• Supporters of the lower courts’ treatment of Patton, such as the plaintiffs’ bar in Pennsylvania, have long argued that a general contractor should only be able to employ the statutory employer tort immunity defense if the GC actually paid workers compensation benefits (not surprisingly, cross-claiming defendants such as other subcontractors, or equipment or materials suppliers, make this argument as well). In fact, in his concurring opinion, Justice Baer, who agreed in full with the lead opinion, nevertheless called on the legislature to change the law to limit the availability of the tort immunity defense to that extent (as it is the case in New Jersey). The Pennsylvania legislature, however, is unlikely to change the law, in our view.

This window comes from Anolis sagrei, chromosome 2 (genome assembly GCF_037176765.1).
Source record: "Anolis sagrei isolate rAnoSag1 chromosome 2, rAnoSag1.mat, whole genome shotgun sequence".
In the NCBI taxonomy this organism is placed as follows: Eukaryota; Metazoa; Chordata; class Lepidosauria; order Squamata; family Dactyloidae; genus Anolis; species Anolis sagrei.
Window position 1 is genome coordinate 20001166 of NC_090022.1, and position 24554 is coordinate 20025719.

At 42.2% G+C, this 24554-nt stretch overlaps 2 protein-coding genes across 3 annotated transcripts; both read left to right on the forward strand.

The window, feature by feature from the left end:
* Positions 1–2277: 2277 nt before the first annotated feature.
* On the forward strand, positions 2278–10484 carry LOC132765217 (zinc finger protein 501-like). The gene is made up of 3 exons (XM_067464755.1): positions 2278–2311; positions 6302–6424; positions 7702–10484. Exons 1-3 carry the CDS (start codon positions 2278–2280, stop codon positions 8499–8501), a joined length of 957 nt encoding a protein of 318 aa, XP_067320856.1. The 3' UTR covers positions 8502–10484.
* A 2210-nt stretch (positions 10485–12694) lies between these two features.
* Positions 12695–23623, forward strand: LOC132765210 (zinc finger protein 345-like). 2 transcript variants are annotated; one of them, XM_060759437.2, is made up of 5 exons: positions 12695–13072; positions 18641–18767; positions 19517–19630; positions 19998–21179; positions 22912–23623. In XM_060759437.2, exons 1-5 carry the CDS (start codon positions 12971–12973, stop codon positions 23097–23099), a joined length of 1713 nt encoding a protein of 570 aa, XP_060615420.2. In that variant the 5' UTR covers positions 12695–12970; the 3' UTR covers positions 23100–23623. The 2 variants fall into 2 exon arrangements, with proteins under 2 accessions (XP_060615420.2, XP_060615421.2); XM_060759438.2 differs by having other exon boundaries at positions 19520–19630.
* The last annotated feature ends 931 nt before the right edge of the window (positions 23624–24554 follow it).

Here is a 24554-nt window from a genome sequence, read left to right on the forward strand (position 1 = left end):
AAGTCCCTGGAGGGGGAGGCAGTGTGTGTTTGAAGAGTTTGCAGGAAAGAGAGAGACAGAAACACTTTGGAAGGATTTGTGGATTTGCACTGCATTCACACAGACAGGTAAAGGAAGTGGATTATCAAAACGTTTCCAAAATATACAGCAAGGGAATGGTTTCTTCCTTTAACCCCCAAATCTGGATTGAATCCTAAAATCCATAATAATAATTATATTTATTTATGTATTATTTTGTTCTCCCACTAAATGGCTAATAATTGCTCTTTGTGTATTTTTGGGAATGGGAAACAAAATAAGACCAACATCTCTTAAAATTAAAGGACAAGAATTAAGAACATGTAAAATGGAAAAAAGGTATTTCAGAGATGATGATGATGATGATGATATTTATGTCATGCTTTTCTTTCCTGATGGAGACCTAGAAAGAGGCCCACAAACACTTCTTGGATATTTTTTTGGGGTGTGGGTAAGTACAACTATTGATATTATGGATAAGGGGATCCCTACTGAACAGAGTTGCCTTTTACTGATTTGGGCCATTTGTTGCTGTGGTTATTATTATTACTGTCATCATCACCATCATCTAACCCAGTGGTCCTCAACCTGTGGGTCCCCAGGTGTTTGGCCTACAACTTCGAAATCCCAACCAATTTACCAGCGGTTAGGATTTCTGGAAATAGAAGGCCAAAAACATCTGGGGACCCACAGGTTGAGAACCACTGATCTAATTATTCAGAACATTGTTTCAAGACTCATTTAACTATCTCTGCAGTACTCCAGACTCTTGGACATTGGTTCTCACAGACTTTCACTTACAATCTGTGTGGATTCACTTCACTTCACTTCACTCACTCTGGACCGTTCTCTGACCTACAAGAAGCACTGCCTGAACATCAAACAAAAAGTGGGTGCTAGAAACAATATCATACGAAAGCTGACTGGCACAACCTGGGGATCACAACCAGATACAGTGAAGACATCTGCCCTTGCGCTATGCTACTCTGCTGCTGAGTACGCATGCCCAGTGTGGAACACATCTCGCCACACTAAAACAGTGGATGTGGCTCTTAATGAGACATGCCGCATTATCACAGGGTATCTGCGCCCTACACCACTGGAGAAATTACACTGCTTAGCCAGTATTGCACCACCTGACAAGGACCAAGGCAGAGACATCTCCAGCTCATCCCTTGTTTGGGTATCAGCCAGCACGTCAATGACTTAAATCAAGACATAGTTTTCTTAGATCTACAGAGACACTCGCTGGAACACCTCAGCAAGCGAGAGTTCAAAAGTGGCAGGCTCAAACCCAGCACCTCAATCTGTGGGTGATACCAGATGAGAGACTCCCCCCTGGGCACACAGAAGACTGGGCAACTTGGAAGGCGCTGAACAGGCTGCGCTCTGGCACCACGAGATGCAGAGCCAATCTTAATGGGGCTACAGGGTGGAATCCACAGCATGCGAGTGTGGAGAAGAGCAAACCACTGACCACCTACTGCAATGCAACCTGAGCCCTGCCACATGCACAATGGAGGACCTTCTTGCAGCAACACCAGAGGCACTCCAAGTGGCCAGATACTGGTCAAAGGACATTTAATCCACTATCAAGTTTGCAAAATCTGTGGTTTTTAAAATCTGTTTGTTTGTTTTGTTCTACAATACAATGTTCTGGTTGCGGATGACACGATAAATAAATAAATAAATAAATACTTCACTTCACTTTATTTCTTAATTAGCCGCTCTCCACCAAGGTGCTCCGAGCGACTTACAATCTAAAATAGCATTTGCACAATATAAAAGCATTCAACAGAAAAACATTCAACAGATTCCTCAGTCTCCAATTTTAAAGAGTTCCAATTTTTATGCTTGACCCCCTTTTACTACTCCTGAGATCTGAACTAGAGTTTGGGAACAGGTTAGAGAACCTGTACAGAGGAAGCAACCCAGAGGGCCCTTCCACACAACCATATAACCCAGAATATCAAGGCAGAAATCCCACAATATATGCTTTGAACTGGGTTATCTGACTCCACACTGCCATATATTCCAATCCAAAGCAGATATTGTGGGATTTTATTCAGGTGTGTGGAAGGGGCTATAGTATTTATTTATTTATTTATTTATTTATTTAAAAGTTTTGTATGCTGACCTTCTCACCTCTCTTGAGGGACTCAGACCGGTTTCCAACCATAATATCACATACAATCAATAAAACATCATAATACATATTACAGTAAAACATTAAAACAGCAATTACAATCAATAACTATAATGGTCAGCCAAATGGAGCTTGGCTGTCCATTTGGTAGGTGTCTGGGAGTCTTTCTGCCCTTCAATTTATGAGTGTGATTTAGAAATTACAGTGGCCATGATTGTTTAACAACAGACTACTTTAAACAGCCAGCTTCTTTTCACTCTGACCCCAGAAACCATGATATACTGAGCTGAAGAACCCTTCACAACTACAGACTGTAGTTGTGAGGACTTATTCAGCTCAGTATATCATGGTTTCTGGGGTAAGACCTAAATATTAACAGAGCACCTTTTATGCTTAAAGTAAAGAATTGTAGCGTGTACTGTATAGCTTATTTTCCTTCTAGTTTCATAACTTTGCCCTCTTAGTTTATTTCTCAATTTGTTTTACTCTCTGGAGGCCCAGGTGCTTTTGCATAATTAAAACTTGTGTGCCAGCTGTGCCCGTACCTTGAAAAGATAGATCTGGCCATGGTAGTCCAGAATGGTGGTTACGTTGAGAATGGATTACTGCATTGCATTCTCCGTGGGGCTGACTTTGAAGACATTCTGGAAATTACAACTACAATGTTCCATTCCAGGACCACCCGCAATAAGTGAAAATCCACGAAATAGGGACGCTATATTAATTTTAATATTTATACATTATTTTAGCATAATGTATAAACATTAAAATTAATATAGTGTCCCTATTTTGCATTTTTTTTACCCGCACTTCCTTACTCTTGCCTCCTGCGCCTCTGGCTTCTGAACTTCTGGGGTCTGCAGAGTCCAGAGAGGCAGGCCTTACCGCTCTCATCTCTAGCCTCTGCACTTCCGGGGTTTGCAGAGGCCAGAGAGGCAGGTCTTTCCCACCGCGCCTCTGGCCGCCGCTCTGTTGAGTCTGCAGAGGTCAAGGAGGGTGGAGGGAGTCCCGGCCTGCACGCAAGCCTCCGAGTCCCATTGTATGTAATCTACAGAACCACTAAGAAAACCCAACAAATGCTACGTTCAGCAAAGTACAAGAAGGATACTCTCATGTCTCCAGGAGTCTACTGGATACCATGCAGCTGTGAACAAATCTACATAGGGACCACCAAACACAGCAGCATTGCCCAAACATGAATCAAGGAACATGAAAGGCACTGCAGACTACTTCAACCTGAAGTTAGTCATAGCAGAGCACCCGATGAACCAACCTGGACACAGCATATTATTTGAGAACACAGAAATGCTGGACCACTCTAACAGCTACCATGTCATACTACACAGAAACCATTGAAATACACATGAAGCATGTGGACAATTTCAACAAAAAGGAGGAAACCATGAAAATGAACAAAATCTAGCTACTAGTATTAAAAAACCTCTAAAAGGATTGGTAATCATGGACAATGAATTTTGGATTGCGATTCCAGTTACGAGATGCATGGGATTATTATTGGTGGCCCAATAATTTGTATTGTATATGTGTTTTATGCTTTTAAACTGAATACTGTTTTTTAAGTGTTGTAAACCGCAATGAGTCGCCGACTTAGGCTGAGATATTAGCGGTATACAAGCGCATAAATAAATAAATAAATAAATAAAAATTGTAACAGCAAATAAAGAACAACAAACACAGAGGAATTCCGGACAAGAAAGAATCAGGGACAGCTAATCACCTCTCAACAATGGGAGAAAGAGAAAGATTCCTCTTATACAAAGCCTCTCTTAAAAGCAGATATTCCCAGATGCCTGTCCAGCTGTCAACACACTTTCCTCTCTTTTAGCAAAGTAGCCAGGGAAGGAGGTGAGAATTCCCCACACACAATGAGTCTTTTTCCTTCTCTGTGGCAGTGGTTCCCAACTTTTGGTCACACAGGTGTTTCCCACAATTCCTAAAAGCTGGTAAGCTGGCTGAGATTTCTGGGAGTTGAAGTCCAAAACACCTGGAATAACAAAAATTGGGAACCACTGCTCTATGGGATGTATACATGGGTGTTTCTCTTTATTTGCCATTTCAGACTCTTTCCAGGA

• An additional issue underlying the Patton decision, and which insurers and contractors still need to be mindful of, is the effect of so-called “Independent Contractor” clauses. A principal point of confusion for both the trial court and the Superior Court was whether, or how, the facts of Patton were to be treated under an “independent contractor” status, rather than merely the “statutory employer” status. As Justice Saylor observed, “The trial court’s substantive concern was with the principle that a general contractor is not a statutory employer relative to employees of an independent contractor,” citing Lascio v. Belcher Roofing Corp., 704 A.2d 642, 645 (Pa.Super.1997). In fact, construction contracts frequently contain a provision that expressly calls for a subcontractor to be deemed “an independent contractor” of the General Contractor; the contract in Lascio had such a provision, while the relevant contract in Patton did not. Justice Saylor, relying on the dissenting Judge Bender’s observations in the Superior Court decision, noted that in the cases such as Lascio considering such independent contractor clauses, “the general contractors in those matters attempted to contractually evade their statutory responsibilities to injured employees of their subcontractors through a declaration that the subcontractor was independent.” 2014 WL 1236499 at 2. “In such scenarios, the dissent [of Judge Bender in the Superior Court] highlighted, the courts had essentially suggested that an estoppel theory may apply to foreclose immunity defenses to tort claims. See Patton, 43 A.3d at 496 (Bender, J., dissenting).” 2014 WL 1236499 at 2.